Risk Factors and Behaviours of Schoolchildren with Myopia in Taiwan
This study investigated the risk factors for myopia and their influence on the progression of myopia in schoolchildren in Taiwan.
Patients’ clinical records were obtained retrospectively from ophthalmologists. Questionnaires were given to collect demographic information, family background, hours spent on daily activities, myopia progression, and treatment methods.
From a regional medical hospital in northern Taiwan, 522 schoolchildren with myopia participated in the study.
Written informed consent was obtained from participants of legal age or the parents or legal guardians of younger children.
Multivariable regression analyses were performed. Myopia measured in cycloplegic spherical equivalent (SE) was analysed, controlling for patients’ family and demographic information as well as their daily activity behaviours.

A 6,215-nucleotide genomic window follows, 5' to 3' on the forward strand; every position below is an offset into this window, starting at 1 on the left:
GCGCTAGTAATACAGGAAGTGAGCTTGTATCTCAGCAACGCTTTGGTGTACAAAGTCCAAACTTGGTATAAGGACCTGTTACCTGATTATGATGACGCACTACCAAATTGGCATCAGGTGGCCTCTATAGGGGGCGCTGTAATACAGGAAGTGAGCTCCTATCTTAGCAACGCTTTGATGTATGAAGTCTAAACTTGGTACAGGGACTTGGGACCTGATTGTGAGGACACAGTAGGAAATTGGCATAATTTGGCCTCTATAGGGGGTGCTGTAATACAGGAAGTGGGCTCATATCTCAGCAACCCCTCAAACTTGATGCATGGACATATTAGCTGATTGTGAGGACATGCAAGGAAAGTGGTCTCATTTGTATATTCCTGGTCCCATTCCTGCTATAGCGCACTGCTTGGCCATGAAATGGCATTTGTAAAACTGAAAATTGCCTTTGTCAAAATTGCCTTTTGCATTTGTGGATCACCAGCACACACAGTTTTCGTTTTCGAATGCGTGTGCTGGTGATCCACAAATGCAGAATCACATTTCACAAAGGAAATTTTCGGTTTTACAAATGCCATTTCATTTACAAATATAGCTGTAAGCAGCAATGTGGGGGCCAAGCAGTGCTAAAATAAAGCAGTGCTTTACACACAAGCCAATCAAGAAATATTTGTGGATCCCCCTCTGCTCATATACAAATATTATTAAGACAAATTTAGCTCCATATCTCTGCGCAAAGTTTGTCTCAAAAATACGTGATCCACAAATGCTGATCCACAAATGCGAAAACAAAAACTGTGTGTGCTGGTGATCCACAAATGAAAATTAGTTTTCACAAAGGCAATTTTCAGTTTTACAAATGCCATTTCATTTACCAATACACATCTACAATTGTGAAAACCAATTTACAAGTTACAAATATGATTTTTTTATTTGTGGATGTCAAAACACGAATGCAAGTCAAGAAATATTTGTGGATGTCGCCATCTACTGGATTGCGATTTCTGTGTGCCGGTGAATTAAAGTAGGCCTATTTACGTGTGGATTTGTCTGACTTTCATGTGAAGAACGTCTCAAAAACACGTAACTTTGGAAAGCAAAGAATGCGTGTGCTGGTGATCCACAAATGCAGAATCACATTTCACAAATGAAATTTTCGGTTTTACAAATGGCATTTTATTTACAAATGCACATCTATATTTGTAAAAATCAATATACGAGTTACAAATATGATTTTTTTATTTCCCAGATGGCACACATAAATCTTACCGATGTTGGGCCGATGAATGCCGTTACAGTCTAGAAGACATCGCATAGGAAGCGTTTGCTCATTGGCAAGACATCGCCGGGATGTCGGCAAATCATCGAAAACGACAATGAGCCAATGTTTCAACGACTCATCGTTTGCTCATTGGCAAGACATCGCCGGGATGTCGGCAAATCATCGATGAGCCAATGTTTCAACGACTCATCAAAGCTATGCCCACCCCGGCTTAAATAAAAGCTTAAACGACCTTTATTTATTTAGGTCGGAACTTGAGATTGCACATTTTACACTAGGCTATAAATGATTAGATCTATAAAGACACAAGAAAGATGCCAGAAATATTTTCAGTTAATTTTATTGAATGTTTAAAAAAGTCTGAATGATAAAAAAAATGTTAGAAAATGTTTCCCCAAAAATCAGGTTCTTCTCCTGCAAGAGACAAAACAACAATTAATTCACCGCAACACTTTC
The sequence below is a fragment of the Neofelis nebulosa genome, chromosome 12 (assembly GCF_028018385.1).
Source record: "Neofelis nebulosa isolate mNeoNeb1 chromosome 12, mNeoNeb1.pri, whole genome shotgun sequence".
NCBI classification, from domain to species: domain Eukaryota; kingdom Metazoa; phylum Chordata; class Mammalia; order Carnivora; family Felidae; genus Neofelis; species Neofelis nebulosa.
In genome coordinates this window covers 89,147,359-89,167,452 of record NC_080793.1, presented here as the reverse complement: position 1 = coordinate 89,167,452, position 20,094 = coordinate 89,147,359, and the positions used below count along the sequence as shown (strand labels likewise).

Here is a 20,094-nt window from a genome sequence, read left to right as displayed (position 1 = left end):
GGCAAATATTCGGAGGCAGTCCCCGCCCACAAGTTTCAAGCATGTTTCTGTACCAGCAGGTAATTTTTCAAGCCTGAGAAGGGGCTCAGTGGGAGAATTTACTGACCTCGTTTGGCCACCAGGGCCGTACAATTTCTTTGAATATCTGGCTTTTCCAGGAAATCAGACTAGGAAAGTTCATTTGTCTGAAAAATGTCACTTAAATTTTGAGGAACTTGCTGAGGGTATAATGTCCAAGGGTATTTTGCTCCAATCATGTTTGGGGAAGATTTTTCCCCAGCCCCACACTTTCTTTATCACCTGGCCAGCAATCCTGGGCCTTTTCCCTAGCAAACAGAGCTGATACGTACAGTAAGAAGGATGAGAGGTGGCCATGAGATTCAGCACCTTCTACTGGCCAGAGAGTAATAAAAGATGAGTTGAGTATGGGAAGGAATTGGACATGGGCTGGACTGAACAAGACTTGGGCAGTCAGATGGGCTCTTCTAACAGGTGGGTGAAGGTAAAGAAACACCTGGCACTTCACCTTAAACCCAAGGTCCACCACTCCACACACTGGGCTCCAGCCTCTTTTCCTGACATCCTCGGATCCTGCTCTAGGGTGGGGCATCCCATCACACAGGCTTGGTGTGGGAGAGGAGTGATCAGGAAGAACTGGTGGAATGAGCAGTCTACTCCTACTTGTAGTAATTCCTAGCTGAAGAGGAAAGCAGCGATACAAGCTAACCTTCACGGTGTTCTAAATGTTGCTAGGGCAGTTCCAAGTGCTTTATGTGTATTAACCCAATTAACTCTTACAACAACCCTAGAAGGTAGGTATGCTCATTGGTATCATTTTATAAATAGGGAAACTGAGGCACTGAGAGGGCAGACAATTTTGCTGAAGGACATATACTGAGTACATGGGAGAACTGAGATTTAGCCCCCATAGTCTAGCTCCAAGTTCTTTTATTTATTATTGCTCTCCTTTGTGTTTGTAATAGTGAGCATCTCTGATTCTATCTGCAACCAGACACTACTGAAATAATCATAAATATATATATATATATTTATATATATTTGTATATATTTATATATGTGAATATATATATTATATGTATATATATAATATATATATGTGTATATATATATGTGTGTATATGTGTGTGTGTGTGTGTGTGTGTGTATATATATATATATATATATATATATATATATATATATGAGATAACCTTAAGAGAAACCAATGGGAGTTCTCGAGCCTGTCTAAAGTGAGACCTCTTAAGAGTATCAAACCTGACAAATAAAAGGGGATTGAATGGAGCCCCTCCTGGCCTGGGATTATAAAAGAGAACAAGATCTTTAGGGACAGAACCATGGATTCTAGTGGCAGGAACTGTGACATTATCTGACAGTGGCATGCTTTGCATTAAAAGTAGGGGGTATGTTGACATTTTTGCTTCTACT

Children with high myopic parents were more myopic.
Earlier onset age of myopia was associated with a higher level of myopia and greater annual myopic progression.
Children reporting longer time usage of electronic devices had greater progression of myopia. Boys tended to be more myopic than girls.
Lower levels of myopia were associated with more outdoor activities, and better vision care knowledge in children and parents.
In addition to genetics, education and environment can influence the development of myopia.
Health policies for schoolchildren should promote protective activities and vision care knowledge at a young age, to protect the eyesight of schoolchildren.